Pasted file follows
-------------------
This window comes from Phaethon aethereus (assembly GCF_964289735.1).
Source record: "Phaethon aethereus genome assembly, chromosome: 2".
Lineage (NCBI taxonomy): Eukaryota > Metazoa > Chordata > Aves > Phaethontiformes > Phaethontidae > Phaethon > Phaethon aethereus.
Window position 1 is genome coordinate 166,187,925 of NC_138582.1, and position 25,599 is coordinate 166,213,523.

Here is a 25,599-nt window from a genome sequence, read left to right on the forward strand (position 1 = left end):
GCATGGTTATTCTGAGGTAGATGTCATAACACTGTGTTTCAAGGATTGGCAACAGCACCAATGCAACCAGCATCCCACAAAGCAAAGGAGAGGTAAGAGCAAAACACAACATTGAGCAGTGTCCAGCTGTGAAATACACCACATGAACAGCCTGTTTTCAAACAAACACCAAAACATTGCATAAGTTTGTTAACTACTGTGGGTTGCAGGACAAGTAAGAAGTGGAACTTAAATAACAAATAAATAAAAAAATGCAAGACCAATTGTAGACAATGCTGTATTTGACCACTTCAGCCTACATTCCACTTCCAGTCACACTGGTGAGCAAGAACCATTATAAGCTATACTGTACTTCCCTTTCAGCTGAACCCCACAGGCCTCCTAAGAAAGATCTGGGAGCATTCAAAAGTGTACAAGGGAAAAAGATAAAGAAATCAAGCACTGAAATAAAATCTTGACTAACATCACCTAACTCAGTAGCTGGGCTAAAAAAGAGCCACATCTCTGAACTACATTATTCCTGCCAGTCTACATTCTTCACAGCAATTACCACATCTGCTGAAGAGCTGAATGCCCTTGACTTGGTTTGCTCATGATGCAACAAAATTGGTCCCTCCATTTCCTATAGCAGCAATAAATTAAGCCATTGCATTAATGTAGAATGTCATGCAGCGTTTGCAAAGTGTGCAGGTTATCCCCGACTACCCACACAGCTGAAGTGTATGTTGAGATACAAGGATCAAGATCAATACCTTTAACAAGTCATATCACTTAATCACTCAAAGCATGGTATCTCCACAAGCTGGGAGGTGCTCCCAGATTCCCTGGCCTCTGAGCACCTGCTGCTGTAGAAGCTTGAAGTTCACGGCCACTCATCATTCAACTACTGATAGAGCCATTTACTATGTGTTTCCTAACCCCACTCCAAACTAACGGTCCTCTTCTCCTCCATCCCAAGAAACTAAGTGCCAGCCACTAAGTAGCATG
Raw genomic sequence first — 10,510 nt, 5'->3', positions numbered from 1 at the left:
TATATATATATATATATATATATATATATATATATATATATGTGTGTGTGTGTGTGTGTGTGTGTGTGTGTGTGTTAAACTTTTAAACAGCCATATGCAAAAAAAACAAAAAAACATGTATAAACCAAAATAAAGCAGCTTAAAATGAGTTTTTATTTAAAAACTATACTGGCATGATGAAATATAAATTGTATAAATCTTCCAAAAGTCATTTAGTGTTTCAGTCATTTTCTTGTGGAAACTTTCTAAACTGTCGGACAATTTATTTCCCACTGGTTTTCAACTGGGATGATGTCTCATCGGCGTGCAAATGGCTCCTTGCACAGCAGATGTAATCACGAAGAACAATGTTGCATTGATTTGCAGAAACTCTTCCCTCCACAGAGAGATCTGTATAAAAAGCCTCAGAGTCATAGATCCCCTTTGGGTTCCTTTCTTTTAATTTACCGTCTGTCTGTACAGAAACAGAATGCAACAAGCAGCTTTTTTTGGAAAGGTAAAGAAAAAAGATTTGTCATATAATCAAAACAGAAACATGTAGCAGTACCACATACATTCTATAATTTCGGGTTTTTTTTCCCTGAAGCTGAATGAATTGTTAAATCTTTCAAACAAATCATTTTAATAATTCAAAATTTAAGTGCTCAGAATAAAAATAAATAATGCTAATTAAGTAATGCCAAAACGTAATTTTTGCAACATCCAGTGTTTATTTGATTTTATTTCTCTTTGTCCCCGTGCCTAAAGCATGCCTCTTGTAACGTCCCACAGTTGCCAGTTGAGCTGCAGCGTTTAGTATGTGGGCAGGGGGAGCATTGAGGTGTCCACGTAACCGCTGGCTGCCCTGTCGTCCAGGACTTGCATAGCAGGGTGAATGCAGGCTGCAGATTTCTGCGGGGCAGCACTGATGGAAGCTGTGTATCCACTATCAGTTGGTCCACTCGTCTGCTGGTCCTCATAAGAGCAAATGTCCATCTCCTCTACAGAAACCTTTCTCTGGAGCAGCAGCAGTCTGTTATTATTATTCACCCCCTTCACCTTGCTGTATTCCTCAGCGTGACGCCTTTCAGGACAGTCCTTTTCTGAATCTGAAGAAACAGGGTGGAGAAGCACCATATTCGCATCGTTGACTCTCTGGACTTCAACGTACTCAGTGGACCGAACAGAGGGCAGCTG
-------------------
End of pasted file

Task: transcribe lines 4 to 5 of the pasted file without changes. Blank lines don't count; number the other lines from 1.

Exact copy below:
Window position 1 is genome coordinate 166,187,925 of NC_138582.1, and position 25,599 is coordinate 166,213,523.

Here is a 25,599-nt window from a genome sequence, read left to right on the forward strand (position 1 = left end):